With GDPR being the hot topic of the moment, it’s worth taking a second to think about what would happen if your business data was leaked.

You may be thinking “why would anyone target me and my business”, but it’s not always your personal files that are hacked; it might be a cloud-based system like Google Drive or Dropbox that is compromised.

By definition, a data breach is a security issue where sensitive, protected or confidential data is copied, viewed, stolen or transmitted without authorisation. It can also involve accidental loss, deletion or changing of data. It’s a scary situation to be in and the reality is that it can happen to anyone.

It isn’t always a faceless organisation committing the breach; your data is also at risk from internal sources, for example, employees using data maliciously, copying it to take to a new company, or selling it on to a third party.

We’re not looking to instil fear but it’s important to put the issue into perspective and highlight that this happens to businesses of all sizes.

Should you be unlucky enough for it to happen to your business, these are the measures that may need to be taken;

  • Notifying the Information Commissioner’s Office (ICO)
  • Consider whether to notify your customers
  • Record details in your own breach log

You can find out the steps that go into notifying the ICO by clicking here, but for the purpose of this blog we want to focus and expand on the second point regarding your customers.

There’s certainly a trend at the moment for owning your mistakes, along with making bold steps with regards to your databases. KFC and Facebook turned to print advertising to apologise for supply chain issues and the Cambridge Analytica scandal respectively. Last year, Wetherspoons deleted its entire database in preparation for GDPR.

It’s important to note that all three of these brands had access to a highly qualified team to provide advice and execute these activities. There is never a ‘one size fits all’ approach when dealing with tricky situations. Seek expert advice wherever possible.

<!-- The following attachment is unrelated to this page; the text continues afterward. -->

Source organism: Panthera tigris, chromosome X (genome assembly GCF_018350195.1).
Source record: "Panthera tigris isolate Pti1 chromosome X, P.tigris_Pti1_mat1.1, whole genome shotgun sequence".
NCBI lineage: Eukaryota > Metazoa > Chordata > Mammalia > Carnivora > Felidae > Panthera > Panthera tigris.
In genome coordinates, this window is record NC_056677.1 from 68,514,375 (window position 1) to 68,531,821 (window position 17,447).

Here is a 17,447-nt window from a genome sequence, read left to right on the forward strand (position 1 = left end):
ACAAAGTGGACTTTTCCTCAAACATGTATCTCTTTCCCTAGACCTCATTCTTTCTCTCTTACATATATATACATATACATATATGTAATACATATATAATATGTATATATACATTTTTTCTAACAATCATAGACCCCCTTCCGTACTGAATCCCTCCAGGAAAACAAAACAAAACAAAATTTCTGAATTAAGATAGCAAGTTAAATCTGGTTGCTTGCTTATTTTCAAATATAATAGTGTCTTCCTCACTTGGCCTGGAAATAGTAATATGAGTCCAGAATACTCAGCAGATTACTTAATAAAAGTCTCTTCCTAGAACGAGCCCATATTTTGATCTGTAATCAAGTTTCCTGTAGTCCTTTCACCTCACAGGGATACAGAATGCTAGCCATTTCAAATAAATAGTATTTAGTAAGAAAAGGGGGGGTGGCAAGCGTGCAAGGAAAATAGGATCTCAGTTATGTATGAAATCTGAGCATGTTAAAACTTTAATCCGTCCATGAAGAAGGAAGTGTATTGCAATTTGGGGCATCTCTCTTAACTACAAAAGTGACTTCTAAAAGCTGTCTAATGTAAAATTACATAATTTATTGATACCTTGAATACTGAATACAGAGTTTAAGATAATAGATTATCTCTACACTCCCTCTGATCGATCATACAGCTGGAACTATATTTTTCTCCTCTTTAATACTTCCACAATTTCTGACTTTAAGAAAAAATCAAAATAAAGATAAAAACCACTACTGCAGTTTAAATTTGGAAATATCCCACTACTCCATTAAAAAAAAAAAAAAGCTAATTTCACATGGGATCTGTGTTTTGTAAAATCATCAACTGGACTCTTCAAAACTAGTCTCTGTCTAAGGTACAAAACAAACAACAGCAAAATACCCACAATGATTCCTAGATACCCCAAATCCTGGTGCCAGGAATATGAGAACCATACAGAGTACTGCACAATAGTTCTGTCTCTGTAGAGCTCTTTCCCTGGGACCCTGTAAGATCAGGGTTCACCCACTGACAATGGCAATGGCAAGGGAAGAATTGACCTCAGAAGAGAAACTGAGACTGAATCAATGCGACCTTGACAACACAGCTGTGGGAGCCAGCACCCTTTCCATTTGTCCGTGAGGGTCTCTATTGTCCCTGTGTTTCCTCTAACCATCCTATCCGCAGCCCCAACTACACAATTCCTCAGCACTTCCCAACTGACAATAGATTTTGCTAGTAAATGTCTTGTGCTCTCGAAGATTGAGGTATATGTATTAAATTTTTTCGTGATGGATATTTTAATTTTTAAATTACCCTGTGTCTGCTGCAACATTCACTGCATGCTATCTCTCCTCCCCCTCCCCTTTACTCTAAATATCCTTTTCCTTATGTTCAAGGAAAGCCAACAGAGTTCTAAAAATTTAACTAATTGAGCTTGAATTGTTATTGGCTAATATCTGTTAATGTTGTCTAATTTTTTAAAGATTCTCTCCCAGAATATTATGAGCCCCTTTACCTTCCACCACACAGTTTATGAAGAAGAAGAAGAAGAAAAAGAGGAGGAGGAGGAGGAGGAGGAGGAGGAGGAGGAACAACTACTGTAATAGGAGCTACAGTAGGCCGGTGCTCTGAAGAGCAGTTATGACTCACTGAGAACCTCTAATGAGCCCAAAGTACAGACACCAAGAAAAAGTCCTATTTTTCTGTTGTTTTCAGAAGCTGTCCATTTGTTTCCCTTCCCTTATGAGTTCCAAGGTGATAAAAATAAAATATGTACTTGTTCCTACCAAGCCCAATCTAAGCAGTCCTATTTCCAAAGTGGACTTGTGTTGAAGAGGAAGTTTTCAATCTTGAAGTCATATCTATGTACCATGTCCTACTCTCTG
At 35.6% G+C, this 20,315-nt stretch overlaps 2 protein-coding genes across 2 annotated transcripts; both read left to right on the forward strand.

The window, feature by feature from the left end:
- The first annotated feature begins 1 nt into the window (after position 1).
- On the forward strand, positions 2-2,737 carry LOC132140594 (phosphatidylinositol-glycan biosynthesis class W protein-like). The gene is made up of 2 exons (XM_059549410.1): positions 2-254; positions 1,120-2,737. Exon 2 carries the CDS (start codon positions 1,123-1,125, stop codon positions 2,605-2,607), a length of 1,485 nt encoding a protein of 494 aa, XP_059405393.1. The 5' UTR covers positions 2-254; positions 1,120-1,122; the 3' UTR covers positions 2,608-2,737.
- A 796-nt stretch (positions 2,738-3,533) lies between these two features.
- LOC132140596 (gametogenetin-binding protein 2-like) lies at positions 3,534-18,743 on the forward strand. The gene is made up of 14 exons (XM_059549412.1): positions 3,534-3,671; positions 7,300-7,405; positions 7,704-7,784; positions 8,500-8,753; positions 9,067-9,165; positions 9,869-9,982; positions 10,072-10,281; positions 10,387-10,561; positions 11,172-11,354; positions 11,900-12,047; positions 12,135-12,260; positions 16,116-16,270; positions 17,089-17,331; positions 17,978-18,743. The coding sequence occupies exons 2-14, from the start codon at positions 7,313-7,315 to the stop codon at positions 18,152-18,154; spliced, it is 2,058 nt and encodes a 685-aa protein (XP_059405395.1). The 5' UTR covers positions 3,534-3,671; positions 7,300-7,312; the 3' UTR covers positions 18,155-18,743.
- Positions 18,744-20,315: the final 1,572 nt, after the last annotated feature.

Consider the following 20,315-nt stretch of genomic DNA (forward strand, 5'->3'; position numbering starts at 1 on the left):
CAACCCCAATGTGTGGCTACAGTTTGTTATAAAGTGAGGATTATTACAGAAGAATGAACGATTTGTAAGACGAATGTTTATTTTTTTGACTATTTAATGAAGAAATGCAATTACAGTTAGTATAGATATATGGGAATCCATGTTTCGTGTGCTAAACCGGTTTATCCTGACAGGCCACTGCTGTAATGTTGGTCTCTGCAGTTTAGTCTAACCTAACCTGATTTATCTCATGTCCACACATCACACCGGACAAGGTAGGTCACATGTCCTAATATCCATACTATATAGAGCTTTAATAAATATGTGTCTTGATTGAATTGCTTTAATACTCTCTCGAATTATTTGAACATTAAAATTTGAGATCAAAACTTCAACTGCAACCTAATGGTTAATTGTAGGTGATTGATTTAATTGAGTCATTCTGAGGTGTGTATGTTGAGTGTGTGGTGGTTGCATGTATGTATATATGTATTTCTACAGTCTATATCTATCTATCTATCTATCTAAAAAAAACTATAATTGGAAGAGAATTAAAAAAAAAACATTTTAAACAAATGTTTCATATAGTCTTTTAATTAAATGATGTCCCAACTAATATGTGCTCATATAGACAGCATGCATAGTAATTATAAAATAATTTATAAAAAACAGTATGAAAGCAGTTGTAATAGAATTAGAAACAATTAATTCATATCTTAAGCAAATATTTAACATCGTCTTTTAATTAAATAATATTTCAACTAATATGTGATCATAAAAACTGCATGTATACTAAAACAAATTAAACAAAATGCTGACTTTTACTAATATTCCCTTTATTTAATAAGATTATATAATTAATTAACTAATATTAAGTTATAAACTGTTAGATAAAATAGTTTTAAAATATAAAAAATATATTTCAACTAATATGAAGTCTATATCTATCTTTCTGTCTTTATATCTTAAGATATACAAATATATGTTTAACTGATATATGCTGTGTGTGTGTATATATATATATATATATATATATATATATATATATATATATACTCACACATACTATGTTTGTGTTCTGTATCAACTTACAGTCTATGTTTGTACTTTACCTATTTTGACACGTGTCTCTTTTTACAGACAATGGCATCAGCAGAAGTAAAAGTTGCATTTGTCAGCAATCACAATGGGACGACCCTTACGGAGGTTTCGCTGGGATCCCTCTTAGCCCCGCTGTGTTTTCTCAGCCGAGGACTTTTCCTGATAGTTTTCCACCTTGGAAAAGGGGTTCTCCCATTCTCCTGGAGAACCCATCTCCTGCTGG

We’re all about reputation, and how you handle something like a data breach can break it down in seconds.

Mark Gracey, founder of the Digital Compliance Hub, explains why it’s important to take data breaches seriously: “Under GDPR all organisations have a regulatory duty to consider data breaches. Not only will you need to consider whether they need to be reported to the regulator (the ICO in the UK), but you’ll also need to consider whether you have to tell your customers (so they can protect themselves from any misuse of the data that’s been leaked). But whilst the regulation requires you to consider whether a breach is reportable, it’s important that when a breach occurs, action is taken to address the issue, so as well as mitigating the risk to your data subjects you will need to make sure you protect your own business from future risks. And, if you’re thinking that no one will ever find out about a breach – just ask Uber.”

It is often accepted that the best leaders acknowledge when they are in the wrong, and this breeds respect. There will be a spark of anger or disappointment initially, but handle it correctly and forgiveness will come, and if you’re lucky, people might forget about it too!

In our opinion, the second action on the ICO’s checklist shouldn’t be optional, customers regardless of whether they are B2B or B2C have the right to know how their data has been used, whether intentional or not.

Consider putting a strategy in place to figure out what you’ll want to say, and what is the most appropriate way to communicate your message to your customers if the worst was to happen. This is a serious issue and it’s important to be clear in what you’re communicating and why.

Given how important these new regulations are, it may also be that breaches incur a little more press interest than they once did.

Crisis communications is part of our foundation. We’ve worked with big and small businesses alike over the 20 years we’ve been in business and handled all sorts of situations. The chances are you won’t have read about many of them because we’ve worked hard to keep them out of the limelight. If you have any questions as to the sort of communication plans you should be making in case of data breaches, then don’t hesitate to drop us a line, or call us on 01202 701828.


Image credit: blogtrepreneur.com/tech